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France: Law on National Commitment for the Environment

(Aug. 12, 2010) The French Parliament adopted Law 2010-788 of July 12, 2010, on National Commitment for the Environment, also referred to as the “Grenelle II Law.” (Loi 2010-788 du 12 juillet 2010 portant engagement national pour l'environnement, Legifrance, (last visited Aug. 9, 2010) [search in Les autres textes législatifs et réglementaires].) The Law confirms, gives further details of, and implements France's objectives on sustainable development set forth in the 2008 Grenelle I Law. The Law does not contain any provision on a carbon tax, as France decided to wait for EU regulations in this domain.

The Law is divided into six major titles. Title I, “Buildings and Urban Planning” deals with improving the energy utilization performance of buildings. It requires that the energy consumption of existing buildings be reduced by 38% by 2020. It also contains provisions reinforcing the urban planning code and a reform of outdoor advertising (such as by means of neon signs). Such advertising is prohibited outside towns, but is permitted in airports and train stations.

Title II, “Transport,” contains measures to speed up the development of the public transportation infrastructure, encouraging local authorities to offer bicycle lease services and measures fostering the use and development of electric and hybrid cars. It also addresses the development of alternative modes of transportation of merchandise other than by trucks.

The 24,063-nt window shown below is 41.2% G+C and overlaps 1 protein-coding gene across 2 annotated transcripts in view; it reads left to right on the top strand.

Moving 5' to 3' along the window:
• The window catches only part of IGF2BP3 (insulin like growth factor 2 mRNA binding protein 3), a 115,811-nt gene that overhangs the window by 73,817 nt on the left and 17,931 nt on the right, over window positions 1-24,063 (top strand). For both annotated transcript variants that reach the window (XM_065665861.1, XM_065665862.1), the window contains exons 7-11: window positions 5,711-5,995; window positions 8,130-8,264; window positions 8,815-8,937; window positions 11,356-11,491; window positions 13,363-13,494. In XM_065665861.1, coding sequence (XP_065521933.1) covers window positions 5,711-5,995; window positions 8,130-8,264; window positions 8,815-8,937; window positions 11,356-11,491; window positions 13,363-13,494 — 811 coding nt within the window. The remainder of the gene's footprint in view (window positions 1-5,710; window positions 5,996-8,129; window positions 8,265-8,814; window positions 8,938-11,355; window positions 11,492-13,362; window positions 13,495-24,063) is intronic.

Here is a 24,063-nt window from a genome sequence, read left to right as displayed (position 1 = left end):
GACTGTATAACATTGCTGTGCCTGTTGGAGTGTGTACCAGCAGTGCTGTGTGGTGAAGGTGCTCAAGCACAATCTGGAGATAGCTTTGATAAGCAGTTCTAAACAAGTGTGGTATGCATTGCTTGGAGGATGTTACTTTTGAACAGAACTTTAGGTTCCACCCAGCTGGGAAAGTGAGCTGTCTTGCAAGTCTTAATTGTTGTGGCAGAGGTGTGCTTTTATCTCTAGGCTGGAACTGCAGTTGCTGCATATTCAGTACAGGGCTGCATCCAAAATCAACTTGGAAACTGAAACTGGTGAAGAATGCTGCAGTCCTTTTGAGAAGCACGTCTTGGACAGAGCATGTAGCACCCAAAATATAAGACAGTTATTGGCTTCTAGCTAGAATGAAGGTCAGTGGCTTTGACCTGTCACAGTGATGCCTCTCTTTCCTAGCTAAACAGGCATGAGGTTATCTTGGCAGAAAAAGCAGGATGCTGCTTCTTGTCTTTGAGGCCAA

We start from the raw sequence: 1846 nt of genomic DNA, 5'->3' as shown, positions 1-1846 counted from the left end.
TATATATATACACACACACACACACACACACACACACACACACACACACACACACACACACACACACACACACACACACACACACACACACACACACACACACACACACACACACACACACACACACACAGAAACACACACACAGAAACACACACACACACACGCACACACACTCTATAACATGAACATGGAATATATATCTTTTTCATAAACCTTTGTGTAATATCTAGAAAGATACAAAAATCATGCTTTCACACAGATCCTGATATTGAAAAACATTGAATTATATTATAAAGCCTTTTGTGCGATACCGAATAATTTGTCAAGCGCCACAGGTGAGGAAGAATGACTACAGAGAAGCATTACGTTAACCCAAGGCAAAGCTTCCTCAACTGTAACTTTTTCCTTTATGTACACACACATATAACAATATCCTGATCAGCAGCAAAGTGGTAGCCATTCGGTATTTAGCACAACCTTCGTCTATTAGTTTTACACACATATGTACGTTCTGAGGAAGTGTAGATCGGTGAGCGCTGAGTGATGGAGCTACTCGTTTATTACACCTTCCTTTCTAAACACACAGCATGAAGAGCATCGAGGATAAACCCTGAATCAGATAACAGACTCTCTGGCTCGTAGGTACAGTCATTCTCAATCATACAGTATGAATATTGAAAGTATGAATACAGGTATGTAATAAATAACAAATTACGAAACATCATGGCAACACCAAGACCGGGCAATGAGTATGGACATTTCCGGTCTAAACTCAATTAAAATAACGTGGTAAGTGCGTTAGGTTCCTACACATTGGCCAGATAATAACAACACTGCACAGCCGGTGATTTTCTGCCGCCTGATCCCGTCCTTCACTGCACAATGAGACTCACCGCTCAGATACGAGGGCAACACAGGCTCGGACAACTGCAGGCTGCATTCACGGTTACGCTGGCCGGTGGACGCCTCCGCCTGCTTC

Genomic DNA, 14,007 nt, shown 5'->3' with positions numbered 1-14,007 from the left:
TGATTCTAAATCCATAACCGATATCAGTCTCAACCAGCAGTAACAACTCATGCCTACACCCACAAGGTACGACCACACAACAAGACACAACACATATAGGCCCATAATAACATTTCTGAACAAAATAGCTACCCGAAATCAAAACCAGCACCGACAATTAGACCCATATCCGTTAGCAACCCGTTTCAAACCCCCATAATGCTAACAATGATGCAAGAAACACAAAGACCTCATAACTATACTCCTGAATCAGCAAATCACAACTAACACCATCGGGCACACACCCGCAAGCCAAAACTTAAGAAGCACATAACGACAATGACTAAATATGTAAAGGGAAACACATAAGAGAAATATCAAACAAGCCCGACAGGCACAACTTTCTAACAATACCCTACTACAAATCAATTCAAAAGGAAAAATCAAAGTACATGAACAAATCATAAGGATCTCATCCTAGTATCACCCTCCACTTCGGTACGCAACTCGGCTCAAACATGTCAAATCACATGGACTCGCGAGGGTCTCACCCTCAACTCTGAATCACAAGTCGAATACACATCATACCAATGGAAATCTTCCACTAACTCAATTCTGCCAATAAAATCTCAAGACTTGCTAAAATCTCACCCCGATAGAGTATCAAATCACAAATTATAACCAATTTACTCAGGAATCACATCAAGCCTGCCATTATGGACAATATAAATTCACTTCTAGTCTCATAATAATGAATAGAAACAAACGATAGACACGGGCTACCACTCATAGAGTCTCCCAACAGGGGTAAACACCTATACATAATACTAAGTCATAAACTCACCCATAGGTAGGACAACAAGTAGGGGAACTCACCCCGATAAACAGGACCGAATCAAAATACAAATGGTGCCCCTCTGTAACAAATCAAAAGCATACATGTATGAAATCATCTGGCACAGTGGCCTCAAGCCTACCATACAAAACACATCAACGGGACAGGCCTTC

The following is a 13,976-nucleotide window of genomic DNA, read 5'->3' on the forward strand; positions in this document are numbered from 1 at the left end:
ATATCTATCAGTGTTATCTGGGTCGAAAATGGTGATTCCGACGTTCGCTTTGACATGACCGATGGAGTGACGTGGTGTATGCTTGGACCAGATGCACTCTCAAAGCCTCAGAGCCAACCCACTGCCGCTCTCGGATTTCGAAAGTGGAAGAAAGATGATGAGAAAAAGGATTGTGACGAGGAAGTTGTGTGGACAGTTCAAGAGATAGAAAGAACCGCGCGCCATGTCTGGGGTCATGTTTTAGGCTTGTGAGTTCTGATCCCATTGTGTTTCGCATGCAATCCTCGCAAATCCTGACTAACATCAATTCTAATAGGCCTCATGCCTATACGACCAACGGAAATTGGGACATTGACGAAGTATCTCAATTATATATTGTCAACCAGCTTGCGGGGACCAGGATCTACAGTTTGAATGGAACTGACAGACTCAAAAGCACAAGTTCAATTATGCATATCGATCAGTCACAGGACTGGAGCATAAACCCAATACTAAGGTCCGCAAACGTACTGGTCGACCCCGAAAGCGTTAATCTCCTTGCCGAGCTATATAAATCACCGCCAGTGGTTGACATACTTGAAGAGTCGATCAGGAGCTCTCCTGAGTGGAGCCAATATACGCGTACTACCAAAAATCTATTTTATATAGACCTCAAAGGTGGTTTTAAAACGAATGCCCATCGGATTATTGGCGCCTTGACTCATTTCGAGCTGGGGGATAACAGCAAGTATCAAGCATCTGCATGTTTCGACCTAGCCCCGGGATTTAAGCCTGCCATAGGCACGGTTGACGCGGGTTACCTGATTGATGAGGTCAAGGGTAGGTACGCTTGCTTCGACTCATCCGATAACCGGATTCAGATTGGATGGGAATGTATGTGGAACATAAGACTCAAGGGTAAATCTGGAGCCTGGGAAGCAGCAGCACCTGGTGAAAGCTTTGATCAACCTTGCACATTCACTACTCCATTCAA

Title III, “Energy and Climate,” sets forth measures aimed at reducing energy consumption and carbon emissions by displaying on the product label a given item's energy-CO2 performance; maintaining France's position in first place among European countries in the production of renewable energy; and furthering the development of new fuels made from plants or organic waste.

Title IV, “Biodiversity,” deals with measures aimed at insuring a good functioning of the ecosystem and regaining good ecological water quality, at creating a “blue and green” infrastructure by 2012, at reducing the loss of agricultural and natural spaces, and at reducing chemical pollution.

Title V, “Risks, Health, and Wastes,” introduces measures to reduce noise and artificial light nuisance, to increase the competence of the Independent Airport Noise Monitoring Agency, and to inform the public on the effects of electromagnetic waves, among other actions. Monitoring of the quality of inside air is mandatory for certain establishments. The Law prohibits the use of mobile telephones by students in schools. It also contains measures to improve waste management.

Finally, Title VI, “Governance,” requires that companies include in their annual reports a section on the social and environmental consequences of their activities and set forth their commitment to sustainable development. A one-year experiment, set to begin on July 1, 2011, requires companies to provide customers with CO2 emission information pertaining to their products' whole life cycle and packaging. The purpose of these measures is to encourage companies to better take into account the environmental impact of their activities and refocus their environmental strategy. The Law also provides for a reform of environmental impact studies.